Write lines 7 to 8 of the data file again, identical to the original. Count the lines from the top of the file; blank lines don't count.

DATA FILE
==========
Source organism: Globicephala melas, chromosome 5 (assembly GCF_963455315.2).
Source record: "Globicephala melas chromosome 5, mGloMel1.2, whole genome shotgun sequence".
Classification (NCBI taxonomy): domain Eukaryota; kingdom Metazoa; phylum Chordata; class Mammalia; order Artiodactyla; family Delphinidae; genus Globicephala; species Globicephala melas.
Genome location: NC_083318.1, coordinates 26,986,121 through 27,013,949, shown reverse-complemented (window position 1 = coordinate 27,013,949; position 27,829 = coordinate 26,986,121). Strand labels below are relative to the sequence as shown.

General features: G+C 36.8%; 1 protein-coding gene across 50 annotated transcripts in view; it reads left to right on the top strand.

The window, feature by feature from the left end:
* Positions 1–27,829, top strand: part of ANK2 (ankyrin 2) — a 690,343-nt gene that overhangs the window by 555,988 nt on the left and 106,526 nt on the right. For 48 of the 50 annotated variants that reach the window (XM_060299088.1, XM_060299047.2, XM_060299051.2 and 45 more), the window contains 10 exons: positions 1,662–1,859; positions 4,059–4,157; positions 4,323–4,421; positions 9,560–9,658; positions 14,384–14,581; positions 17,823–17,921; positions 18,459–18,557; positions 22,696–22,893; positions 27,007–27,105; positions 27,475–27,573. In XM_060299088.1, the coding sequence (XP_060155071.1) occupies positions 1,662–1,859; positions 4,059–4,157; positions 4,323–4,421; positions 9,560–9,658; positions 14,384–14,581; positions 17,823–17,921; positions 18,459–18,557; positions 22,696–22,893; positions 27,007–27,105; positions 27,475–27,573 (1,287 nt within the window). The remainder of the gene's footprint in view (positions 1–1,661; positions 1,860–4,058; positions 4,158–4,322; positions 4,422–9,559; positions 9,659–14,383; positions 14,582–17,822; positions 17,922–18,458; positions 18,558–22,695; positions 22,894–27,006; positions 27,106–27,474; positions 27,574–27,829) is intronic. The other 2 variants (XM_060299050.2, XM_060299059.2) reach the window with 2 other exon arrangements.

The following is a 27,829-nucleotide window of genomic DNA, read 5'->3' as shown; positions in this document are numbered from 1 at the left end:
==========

* Positions 1–27,829, top strand: part of ANK2 (ankyrin 2) — a 690,343-nt gene that overhangs the window by 555,988 nt on the left and 106,526 nt on the right. For 48 of the 50 annotated variants that reach the window (XM_060299088.1, XM_060299047.2, XM_060299051.2 and 45 more), the window contains 10 exons: positions 1,662–1,859; positions 4,059–4,157; positions 4,323–4,421; positions 9,560–9,658; positions 14,384–14,581; positions 17,823–17,921; positions 18,459–18,557; positions 22,696–22,893; positions 27,007–27,105; positions 27,475–27,573. In XM_060299088.1, the coding sequence (XP_060155071.1) occupies positions 1,662–1,859; positions 4,059–4,157; positions 4,323–4,421; positions 9,560–9,658; positions 14,384–14,581; positions 17,823–17,921; positions 18,459–18,557; positions 22,696–22,893; positions 27,007–27,105; positions 27,475–27,573 (1,287 nt within the window). The remainder of the gene's footprint in view (positions 1–1,661; positions 1,860–4,058; positions 4,158–4,322; positions 4,422–9,559; positions 9,659–14,383; positions 14,582–17,822; positions 17,922–18,458; positions 18,558–22,695; positions 22,894–27,006; positions 27,106–27,474; positions 27,574–27,829) is intronic. The other 2 variants (XM_060299050.2, XM_060299059.2) reach the window with 2 other exon arrangements.

The following is a 27,829-nucleotide window of genomic DNA, read 5'->3' as shown; positions in this document are numbered from 1 at the left end: